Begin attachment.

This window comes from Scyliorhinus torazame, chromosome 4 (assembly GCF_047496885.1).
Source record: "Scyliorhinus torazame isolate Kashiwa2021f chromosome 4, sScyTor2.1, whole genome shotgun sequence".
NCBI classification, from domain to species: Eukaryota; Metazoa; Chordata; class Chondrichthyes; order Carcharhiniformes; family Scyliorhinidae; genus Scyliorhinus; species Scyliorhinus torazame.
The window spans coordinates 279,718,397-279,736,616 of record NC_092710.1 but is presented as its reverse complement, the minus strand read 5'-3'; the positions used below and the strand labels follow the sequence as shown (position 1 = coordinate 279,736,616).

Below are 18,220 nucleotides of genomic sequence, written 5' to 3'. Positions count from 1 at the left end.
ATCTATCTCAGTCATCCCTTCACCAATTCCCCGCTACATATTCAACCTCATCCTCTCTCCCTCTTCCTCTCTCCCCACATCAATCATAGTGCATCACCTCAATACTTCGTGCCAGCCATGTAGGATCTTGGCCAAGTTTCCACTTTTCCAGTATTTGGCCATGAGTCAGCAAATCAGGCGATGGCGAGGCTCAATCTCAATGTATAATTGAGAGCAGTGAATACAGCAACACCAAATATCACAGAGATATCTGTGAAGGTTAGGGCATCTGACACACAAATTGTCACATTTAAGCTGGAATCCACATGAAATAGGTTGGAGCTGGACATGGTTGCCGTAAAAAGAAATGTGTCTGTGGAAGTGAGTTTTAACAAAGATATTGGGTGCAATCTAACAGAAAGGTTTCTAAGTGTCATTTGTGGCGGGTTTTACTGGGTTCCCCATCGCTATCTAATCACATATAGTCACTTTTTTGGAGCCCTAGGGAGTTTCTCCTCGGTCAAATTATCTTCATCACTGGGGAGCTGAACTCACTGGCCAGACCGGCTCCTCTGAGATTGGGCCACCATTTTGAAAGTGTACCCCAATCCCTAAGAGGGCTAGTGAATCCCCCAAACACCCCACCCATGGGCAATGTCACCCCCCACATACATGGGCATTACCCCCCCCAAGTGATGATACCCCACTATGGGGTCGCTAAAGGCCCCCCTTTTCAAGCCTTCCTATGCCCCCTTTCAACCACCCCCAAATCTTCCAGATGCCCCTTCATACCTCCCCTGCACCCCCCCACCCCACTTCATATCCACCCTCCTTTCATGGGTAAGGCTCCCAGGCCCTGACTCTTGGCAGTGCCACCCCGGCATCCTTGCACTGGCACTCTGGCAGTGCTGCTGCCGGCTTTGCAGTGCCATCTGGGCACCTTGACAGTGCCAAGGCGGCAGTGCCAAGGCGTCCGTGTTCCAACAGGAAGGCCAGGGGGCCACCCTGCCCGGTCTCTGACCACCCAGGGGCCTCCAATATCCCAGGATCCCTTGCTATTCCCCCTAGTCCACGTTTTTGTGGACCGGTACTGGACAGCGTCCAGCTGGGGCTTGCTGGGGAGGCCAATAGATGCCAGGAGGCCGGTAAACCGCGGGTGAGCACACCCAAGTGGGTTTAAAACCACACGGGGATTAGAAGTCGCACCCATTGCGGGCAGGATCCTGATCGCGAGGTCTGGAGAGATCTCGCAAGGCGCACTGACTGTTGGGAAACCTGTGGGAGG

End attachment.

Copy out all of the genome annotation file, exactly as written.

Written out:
This window comes from Scyliorhinus torazame, chromosome 4 (assembly GCF_047496885.1).
Source record: "Scyliorhinus torazame isolate Kashiwa2021f chromosome 4, sScyTor2.1, whole genome shotgun sequence".
NCBI classification, from domain to species: Eukaryota; Metazoa; Chordata; class Chondrichthyes; order Carcharhiniformes; family Scyliorhinidae; genus Scyliorhinus; species Scyliorhinus torazame.
The window spans coordinates 279,718,397-279,736,616 of record NC_092710.1 but is presented as its reverse complement, the minus strand read 5'-3'; the positions used below and the strand labels follow the sequence as shown (position 1 = coordinate 279,736,616).

Below are 18,220 nucleotides of genomic sequence, written 5' to 3'. Positions count from 1 at the left end.
ATCTATCTCAGTCATCCCTTCACCAATTCCCCGCTACATATTCAACCTCATCCTCTCTCCCTCTTCCTCTCTCCCCACATCAATCATAGTGCATCACCTCAATACTTCGTGCCAGCCATGTAGGATCTTGGCCAAGTTTCCACTTTTCCAGTATTTGGCCATGAGTCAGCAAATCAGGCGATGGCGAGGCTCAATCTCAATGTATAATTGAGAGCAGTGAATACAGCAACACCAAATATCACAGAGATATCTGTGAAGGTTAGGGCATCTGACACACAAATTGTCACATTTAAGCTGGAATCCACATGAAATAGGTTGGAGCTGGACATGGTTGCCGTAAAAAGAAATGTGTCTGTGGAAGTGAGTTTTAACAAAGATATTGGGTGCAATCTAACAGAAAGGTTTCTAAGTGTCATTTGTGGCGGGTTTTACTGGGTTCCCCATCGCTATCTAATCACATATAGTCACTTTTTTGGAGCCCTAGGGAGTTTCTCCTCGGTCAAATTATCTTCATCACTGGGGAGCTGAACTCACTGGCCAGACCGGCTCCTCTGAGATTGGGCCACCATTTTGAAAGTGTACCCCAATCCCTAAGAGGGCTAGTGAATCCCCCAAACACCCCACCCATGGGCAATGTCACCCCCCACATACATGGGCATTACCCCCCCCAAGTGATGATACCCCACTATGGGGTCGCTAAAGGCCCCCCTTTTCAAGCCTTCCTATGCCCCCTTTCAACCACCCCCAAATCTTCCAGATGCCCCTTCATACCTCCCCTGCACCCCCCCACCCCACTTCATATCCACCCTCCTTTCATGGGTAAGGCTCCCAGGCCCTGACTCTTGGCAGTGCCACCCCGGCATCCTTGCACTGGCACTCTGGCAGTGCTGCTGCCGGCTTTGCAGTGCCATCTGGGCACCTTGACAGTGCCAAGGCGGCAGTGCCAAGGCGTCCGTGTTCCAACAGGAAGGCCAGGGGGCCACCCTGCCCGGTCTCTGACCACCCAGGGGCCTCCAATATCCCAGGATCCCTTGCTATTCCCCCTAGTCCACGTTTTTGTGGACCGGTACTGGACAGCGTCCAGCTGGGGCTTGCTGGGGAGGCCAATAGATGCCAGGAGGCCGGTAAACCGCGGGTGAGCACACCCAAGTGGGTTTAAAACCACACGGGGATTAGAAGTCGCACCCATTGCGGGCAGGATCCTGATCGCGAGGTCTGGAGAGATCTCGCAAGGCGCACTGACTGTTGGGAAACCTGTGGGAGG